Westinghouse Electric Company subsidiary WEC Welding and Machining (www.westinghousenuclear.com) has won a major contract from CalEnergy (www.calenergy.com) to complete the 2507 Super Duplex Pipe Replacement Project. WEC Welding and Machining's Carolina Energy Solutions (CES) will provide all machining and welding services for the project. CalEnergy, located in Calipatria, Calif., is one of the largest geothermal power producers in the U.S., and is indirectly owned by MidAmerican Energy Holdings Co. and TransAlta Corporation.
CES will provide orbital welding of 2507 Super Duplex Stainless Steel utilizing 686CPT Inconel filler material for the replacement of the customer's existing carbon steel pipeline. The pipeline, which is 14,000 feet in length, will require more than 600 welds. The project will last approximately four months. This is CES' largest customer order to date.
David Riley of CES Marketing and Sales said, "To extend the useful life of its pipelines, CalEnergy elected to replace its piping with 2507 Super Duplex Stainless Steel, which is a difficult material to weld under stringent criteria. CES was chosen because of the company's consistent results and ability to meet schedule."
CES has extensive large-scale project experience within the power sectors across the United States. This is the first major installation of 2507 Super Duplex Stainless Steel using orbital welding equipment. CES successfully met the very stringent weld properties established by CalEnergy for this project by repetitively producing 100-percent flawless X-ray welds.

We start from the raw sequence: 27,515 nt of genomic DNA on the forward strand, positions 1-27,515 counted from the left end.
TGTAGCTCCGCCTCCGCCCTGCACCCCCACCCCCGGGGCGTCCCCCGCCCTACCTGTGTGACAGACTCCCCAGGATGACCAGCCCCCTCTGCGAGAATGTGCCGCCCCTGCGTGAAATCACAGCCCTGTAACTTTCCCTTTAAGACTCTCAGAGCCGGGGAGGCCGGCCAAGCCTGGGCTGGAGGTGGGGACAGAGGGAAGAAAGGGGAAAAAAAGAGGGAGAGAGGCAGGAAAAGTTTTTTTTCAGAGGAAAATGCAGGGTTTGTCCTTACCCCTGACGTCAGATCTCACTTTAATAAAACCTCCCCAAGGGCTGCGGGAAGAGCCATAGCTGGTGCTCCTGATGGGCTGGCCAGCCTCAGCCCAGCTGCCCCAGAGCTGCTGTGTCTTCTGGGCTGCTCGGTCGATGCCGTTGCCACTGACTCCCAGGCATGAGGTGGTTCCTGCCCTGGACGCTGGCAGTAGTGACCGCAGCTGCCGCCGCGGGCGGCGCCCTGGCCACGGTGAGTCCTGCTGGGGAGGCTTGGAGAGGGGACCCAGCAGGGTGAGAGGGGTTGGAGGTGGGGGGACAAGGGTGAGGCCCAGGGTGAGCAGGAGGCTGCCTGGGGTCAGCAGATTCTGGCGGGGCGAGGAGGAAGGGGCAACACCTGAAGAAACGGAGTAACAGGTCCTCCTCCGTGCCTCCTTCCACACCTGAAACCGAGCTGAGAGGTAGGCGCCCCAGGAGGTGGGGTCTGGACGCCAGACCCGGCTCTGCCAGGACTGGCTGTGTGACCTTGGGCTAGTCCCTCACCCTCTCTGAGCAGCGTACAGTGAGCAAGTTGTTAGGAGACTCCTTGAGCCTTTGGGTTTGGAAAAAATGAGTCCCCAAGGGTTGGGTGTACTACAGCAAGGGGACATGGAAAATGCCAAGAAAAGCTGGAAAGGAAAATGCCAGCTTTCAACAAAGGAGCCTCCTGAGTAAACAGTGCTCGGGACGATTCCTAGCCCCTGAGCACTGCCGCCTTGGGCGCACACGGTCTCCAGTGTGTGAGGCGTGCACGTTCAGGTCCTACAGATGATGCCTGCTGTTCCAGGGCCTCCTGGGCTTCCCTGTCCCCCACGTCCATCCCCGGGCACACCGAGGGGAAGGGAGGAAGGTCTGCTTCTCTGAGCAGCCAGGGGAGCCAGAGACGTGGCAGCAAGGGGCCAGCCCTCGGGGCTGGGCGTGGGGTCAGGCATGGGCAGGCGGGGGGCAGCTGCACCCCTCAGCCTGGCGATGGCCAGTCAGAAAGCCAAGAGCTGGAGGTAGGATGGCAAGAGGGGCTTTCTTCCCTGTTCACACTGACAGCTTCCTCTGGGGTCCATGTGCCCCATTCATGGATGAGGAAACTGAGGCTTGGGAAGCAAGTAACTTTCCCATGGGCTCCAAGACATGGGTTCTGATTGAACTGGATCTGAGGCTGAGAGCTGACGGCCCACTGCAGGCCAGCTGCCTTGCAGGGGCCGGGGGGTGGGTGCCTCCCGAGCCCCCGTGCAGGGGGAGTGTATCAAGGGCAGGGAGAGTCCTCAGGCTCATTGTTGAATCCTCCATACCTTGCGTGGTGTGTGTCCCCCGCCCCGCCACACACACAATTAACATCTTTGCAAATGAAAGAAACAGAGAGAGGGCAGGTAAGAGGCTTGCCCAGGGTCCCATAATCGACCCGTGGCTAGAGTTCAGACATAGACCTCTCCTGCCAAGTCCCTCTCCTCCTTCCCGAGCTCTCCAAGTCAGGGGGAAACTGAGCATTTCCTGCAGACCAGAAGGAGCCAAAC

Carolina Energy Solutions LLC, a subsidiary of Westinghouse's WEC Welding and Machining, is a supplier of welding and machining services to the nuclear, fossil and hydropower generation, waste-to-energy, petro-chemical, gas and general fabrication industries. The company is headquartered in Rock Hill, S.C.
Westinghouse Electric Company, a Toshiba Group company, is the world's pioneering nuclear power company and is a supplier of nuclear plant products and technologies to utilities throughout the world. Today, Westinghouse technology is the basis for approximately one-half of the world's operating nuclear plants. Westinghouse acquired CES in late 2007.